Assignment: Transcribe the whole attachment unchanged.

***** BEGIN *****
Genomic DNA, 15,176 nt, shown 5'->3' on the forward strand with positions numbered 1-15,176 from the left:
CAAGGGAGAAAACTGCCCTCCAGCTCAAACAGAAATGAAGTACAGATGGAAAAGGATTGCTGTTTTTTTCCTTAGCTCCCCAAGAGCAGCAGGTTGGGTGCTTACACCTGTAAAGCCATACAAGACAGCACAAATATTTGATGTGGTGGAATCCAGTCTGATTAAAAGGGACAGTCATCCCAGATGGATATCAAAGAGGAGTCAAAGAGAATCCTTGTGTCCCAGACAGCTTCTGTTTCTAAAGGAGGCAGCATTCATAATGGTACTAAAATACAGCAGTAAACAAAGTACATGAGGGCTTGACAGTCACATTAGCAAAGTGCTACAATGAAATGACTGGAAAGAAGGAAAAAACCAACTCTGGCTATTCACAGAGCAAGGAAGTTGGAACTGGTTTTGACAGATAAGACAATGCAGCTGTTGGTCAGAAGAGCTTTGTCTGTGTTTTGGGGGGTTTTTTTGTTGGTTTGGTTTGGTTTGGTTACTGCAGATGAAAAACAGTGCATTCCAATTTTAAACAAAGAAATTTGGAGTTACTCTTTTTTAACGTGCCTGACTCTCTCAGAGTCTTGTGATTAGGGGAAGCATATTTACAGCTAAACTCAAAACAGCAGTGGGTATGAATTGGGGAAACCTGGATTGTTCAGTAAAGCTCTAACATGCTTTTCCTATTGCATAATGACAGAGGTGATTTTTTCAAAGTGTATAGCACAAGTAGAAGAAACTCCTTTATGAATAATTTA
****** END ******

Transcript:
Genomic DNA, 15,176 nt, shown 5'->3' on the forward strand with positions numbered 1-15,176 from the left:
CAAGGGAGAAAACTGCCCTCCAGCTCAAACAGAAATGAAGTACAGATGGAAAAGGATTGCTGTTTTTTTCCTTAGCTCCCCAAGAGCAGCAGGTTGGGTGCTTACACCTGTAAAGCCATACAAGACAGCACAAATATTTGATGTGGTGGAATCCAGTCTGATTAAAAGGGACAGTCATCCCAGATGGATATCAAAGAGGAGTCAAAGAGAATCCTTGTGTCCCAGACAGCTTCTGTTTCTAAAGGAGGCAGCATTCATAATGGTACTAAAATACAGCAGTAAACAAAGTACATGAGGGCTTGACAGTCACATTAGCAAAGTGCTACAATGAAATGACTGGAAAGAAGGAAAAAACCAACTCTGGCTATTCACAGAGCAAGGAAGTTGGAACTGGTTTTGACAGATAAGACAATGCAGCTGTTGGTCAGAAGAGCTTTGTCTGTGTTTTGGGGGGTTTTTTTGTTGGTTTGGTTTGGTTTGGTTACTGCAGATGAAAAACAGTGCATTCCAATTTTAAACAAAGAAATTTGGAGTTACTCTTTTTTAACGTGCCTGACTCTCTCAGAGTCTTGTGATTAGGGGAAGCATATTTACAGCTAAACTCAAAACAGCAGTGGGTATGAATTGGGGAAACCTGGATTGTTCAGTAAAGCTCTAACATGCTTTTCCTATTGCATAATGACAGAGGTGATTTTTTCAAAGTGTATAGCACAAGTAGAAGAAACTCCTTTATGAATAATTTA